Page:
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January 10, 2018 10:00 PM

Behind The Scenes With The Weather Team

The weather is a popular topic this time of year. Everyone wants to know when it will snow, how much and when it's going to stop.

Our meteorologists get a lot of questions throughout the year. Some are about weather, and others are about how they do their job. We decided to get answers.

Our weather center has access to three live doppler radars, 25 specially equipped computers, and 30 live sky-cams. While you see them several times a day, there's a lot you may not know about our expert weather team! First, what does it take to become a meteorologist?

"A background of math and science. A lot of math and science. Then you take those kind of as your beginning classes and that helps weed out some of the students," said Scot Mundt. 

"Everybody at our station has a minimum of an atmospheric sciences degree. We have all the certifications. National Weather Association, American Meteorological Society," said Jay Trobec. 

"Obviously it takes testing, you have to go through a panel of judges. They have to look at your work and say, "Okay, are you doing things right or wrong," said Brian Karstens. 

Once you get the degrees and certifications, the real work begins. The weather team spends hours looking at forecast models trying to figure out what's coming next. But how far out can they really see?

"It depends on how accurate you want to be. If you're wanting absolute certainty, like an hour or two. But if you go out a day, now we can do that. It's just how specific we can be and how accurate we'll be widens a little bit," said Grant Smith. 

"As far as specific events, you don't like to talk about precipitation more than about a week out because the forecast models have so much chaos involved in them, they're not going to be right that often," said Trobec. 

Some of you had questions of your own and sent them to us on Facebook! Pamela writes, "What is the most exciting weather that they cover?"

"Probably the summertime storms. Any time we get an event of severe weather, it's so important for safety and we really consider that to be one of the main, top priorities we have with our staff," said Karstens. 

"Blizzards. Snow. That's always fun to try and predict. Snow forecasting because it's the hardest thing to do, and I enjoy it because it's so hard," said Smith. 

"Depends on the season. The one thing I do love, and people might think I'm nuts, is I love covering blizzards outside. Live. Yeah, can you believe it?! That's one part of the job I probably enjoy the most," said Mundt. 

Sitting here at the desk, we get our fair share of questions. However, the weathermen definitely get the most at the station. Here are some of the most commonly asked questions. 

Bjelland: How much snow is Scot predicting this year?
Karstens: Ha! He's around 43.5. I might be half an inch off.

Trobec: I can't remember what Scot said yesterday.
Bjelland: Any guesses?
Trobec: What was it, Grant?

"I mean, I don't. I don't know how he does it, so I just let him do it," said Smith. 

Bjelland: How much snow is Scot predicting?
Mundt: Scot is predicting 43.5 inches of snow for Sioux Falls.

Bjelland: You get a lot of silly questions, I'm sure. What have been some of the best ones that made you really laugh?

"I will forever and always love, 'When will, insert weather phenomenon, hit me?' And that one's funny to me because I don't know where you live! And I'm not going to creep on your Facebook profile to find out where you live," said Smith.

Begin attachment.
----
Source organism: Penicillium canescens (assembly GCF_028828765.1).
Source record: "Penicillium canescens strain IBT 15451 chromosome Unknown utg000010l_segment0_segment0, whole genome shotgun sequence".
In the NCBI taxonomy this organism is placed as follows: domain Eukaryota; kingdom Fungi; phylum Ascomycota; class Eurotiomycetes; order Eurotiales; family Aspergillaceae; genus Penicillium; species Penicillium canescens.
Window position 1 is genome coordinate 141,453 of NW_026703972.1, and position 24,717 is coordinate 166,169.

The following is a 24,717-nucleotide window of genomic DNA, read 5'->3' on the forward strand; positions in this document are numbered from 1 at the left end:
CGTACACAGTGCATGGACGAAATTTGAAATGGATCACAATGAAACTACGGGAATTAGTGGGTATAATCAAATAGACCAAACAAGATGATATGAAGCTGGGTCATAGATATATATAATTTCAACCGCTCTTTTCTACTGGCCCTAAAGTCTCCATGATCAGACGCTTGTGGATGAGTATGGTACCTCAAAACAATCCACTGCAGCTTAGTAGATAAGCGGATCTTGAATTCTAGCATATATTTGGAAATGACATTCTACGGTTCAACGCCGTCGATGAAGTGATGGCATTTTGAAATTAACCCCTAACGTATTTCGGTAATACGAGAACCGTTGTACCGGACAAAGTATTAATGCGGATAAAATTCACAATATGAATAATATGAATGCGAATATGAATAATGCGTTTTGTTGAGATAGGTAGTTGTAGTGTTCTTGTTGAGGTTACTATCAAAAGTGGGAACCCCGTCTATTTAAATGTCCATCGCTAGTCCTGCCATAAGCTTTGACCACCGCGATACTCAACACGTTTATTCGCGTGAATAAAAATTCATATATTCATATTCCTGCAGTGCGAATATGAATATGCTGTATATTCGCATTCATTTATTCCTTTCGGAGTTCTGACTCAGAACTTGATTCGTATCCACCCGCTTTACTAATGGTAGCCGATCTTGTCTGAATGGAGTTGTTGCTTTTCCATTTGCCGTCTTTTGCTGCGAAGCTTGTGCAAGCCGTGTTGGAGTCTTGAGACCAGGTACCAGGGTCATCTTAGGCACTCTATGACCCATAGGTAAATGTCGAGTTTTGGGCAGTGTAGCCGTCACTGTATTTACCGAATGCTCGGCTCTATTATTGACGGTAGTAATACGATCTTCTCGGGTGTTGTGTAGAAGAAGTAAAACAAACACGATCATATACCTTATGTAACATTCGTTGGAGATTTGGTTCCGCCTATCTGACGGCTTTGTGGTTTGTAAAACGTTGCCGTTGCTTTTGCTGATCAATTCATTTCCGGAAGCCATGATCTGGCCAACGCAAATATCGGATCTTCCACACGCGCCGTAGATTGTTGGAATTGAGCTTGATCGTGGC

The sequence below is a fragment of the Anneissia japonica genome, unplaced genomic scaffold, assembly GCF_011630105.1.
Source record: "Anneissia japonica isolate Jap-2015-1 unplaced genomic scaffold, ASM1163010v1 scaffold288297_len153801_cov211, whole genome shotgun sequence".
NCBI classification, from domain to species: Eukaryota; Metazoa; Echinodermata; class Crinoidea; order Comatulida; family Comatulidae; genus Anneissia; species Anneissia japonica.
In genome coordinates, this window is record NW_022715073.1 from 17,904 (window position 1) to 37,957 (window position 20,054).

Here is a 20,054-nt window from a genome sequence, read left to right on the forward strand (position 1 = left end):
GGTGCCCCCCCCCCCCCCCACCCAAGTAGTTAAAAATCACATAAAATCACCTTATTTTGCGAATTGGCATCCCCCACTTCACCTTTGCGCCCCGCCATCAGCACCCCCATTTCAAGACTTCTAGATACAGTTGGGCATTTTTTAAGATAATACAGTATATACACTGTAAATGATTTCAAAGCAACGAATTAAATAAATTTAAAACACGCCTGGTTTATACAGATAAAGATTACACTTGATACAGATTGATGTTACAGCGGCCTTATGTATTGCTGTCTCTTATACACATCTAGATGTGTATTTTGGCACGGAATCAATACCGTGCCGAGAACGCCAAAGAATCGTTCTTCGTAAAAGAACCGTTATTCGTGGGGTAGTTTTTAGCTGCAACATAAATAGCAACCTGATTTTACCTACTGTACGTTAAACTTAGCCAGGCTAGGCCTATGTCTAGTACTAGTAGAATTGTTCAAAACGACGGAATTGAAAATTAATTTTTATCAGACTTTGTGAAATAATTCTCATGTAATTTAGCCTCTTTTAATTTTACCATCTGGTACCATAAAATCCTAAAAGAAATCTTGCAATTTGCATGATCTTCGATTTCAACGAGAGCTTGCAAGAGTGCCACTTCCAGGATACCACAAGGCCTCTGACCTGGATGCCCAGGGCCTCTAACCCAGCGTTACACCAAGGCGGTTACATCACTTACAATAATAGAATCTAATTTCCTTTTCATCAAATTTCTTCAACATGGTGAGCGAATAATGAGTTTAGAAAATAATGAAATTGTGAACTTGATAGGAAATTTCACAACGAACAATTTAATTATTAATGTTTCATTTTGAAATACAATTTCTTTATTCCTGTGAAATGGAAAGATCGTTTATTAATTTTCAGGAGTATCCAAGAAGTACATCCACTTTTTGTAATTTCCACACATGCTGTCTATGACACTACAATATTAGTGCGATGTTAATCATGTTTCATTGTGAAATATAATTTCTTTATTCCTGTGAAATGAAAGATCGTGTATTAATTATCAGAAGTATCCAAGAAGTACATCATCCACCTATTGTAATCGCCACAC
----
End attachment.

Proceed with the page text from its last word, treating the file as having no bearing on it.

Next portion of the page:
"The question of, 'What job can you have where you're wrong half the time and still get paid?' That was kind of funny like the first 500 times we heard it. But now it's not so funny anymore," said Trobec.

Bjelland: Here's one that people get pretty passionate about. How do you decide when to interrupt T.V. shows?

"Oh! That's always a good question. Tornado warnings, first and foremost," said Mundt. 

"Severe thunderstorms, it depends. If it's a straight-line, 100 mph wind, that warrants breaking in. If it's nickel sized hail, probably not," said Karstens. 

Bjelland: That's controversial for some people. 

"It is, and certain television shows, to be honest, I'm a little nervous to cut into," said Smith. 

"The problem is, we're looking at the sky and we're looking at the radar. A lot of times we're not looking at what's going on in the soap opera. It can cause problems where we cut in at just an inopportune time," said Trobec. 

Despite the random questions, long hours, and the constant need to stay up to date on new technology; the weathermen say they love their jobs.

"It's something I've always wanted to do. It truly is. When I was a kid, it drove my mom nuts, I would grab a cup out of the cupboard and put it outside right before the rains would come, just to see how much rain would fall. Then before you knew it we would have a bunch of cups out in the backyard. Can't use the same one," said Mundt. 

"Getting out talking to students. Sharing with them about my passion. I love doing that. Then also trying to predict the weather. Because to me, it's like a game. What's the weather gonna do," said Smith. 

"I get to wake up every day and give people information that is helpful. And I love doing that," said Karstens. 

"The best part of this job is, it is different every day. I mean, it's different every day and for us, we've got what I think is a really good group. The four of us are friends, and colleagues. The other three guys are younger, smarter and better looking than me, so we've got a pretty good team, I think," said Trobec.

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